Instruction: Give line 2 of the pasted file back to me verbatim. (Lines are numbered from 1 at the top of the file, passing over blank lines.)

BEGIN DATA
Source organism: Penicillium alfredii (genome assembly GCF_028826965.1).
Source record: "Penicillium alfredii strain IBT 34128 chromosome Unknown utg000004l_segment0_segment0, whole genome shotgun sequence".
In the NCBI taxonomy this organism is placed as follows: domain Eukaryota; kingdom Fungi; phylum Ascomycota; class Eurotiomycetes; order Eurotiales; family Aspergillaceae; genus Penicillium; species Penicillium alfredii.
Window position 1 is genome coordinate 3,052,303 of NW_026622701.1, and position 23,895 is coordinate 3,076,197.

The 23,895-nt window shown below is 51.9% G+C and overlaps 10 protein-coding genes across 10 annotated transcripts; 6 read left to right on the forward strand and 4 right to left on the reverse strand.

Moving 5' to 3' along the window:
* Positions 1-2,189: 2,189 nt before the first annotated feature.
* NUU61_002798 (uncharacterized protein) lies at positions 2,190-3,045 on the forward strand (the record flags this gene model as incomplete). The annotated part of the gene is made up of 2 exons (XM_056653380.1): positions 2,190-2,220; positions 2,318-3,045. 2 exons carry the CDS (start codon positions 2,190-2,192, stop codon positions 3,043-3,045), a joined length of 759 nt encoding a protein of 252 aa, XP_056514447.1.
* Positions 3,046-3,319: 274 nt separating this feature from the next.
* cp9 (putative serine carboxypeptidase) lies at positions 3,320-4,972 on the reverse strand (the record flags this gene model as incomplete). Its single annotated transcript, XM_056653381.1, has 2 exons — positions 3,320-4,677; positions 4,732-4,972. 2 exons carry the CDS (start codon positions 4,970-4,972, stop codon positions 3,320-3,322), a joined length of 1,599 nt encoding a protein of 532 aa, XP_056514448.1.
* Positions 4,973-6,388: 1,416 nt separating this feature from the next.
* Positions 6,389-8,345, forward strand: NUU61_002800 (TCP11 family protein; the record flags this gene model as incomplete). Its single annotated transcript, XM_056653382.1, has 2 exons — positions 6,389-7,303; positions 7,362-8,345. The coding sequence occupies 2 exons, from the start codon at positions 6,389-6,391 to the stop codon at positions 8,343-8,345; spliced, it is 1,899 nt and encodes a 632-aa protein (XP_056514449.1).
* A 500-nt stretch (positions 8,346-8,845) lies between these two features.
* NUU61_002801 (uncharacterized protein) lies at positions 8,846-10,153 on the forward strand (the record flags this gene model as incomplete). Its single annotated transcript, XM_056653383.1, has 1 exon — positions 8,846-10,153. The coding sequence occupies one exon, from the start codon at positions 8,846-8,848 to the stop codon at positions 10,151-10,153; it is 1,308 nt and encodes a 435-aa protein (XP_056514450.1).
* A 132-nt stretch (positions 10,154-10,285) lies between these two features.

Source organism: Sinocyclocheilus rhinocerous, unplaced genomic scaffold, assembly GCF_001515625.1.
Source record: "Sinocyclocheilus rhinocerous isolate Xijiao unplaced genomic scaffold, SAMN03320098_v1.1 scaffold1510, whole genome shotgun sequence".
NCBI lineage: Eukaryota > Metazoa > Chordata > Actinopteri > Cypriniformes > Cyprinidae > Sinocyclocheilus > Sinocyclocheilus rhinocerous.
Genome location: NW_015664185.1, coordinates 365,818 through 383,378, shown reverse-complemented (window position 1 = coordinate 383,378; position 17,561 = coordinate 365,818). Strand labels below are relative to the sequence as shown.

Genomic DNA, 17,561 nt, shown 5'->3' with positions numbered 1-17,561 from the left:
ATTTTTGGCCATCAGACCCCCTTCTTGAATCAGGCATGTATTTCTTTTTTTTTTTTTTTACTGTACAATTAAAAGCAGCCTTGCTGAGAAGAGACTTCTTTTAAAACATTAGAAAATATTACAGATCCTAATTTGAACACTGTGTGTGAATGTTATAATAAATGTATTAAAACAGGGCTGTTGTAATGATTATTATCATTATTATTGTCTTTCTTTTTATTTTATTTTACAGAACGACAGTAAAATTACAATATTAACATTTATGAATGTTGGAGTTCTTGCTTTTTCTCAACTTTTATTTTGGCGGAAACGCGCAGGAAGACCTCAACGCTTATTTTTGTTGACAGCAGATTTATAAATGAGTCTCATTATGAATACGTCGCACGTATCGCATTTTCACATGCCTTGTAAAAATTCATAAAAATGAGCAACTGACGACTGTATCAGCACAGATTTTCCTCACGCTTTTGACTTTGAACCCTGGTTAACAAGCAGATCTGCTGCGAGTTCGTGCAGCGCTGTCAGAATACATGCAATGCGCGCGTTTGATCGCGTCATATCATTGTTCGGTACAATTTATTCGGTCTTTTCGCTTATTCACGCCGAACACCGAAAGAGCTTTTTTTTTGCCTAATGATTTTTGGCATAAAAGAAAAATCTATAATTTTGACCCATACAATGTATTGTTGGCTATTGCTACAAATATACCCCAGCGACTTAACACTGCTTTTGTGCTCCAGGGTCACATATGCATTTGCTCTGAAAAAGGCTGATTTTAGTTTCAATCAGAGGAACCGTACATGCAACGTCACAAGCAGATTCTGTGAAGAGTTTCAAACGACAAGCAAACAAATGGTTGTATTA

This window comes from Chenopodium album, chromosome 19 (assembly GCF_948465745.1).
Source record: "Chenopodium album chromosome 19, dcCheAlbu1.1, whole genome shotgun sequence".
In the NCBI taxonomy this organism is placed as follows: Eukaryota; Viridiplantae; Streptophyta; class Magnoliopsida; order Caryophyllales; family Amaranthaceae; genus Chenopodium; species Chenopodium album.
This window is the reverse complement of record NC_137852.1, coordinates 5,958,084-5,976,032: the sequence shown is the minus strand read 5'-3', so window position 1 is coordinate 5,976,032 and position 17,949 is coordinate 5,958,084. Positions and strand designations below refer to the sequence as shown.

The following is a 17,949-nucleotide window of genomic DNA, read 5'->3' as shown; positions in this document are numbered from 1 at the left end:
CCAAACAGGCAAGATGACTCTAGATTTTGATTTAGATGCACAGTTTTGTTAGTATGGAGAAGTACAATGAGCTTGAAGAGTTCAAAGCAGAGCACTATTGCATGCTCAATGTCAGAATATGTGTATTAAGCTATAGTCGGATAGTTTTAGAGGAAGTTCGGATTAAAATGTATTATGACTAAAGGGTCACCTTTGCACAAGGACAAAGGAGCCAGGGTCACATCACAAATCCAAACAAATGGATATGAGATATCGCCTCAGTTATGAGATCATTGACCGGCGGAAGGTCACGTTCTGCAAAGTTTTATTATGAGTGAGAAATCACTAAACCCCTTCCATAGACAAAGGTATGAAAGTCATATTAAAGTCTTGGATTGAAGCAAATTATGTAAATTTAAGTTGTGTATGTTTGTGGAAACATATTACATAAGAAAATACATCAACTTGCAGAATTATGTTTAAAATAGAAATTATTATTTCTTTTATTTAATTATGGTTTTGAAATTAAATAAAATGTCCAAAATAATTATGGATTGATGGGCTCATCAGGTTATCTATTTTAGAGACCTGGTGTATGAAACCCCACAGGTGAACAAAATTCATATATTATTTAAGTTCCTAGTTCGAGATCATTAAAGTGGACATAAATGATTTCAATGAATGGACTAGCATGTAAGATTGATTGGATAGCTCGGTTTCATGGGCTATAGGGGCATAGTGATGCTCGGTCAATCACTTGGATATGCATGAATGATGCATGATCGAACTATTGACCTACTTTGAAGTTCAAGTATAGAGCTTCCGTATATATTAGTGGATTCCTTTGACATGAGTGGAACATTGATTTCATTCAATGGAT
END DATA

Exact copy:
Source record: "Penicillium alfredii strain IBT 34128 chromosome Unknown utg000004l_segment0_segment0, whole genome shotgun sequence".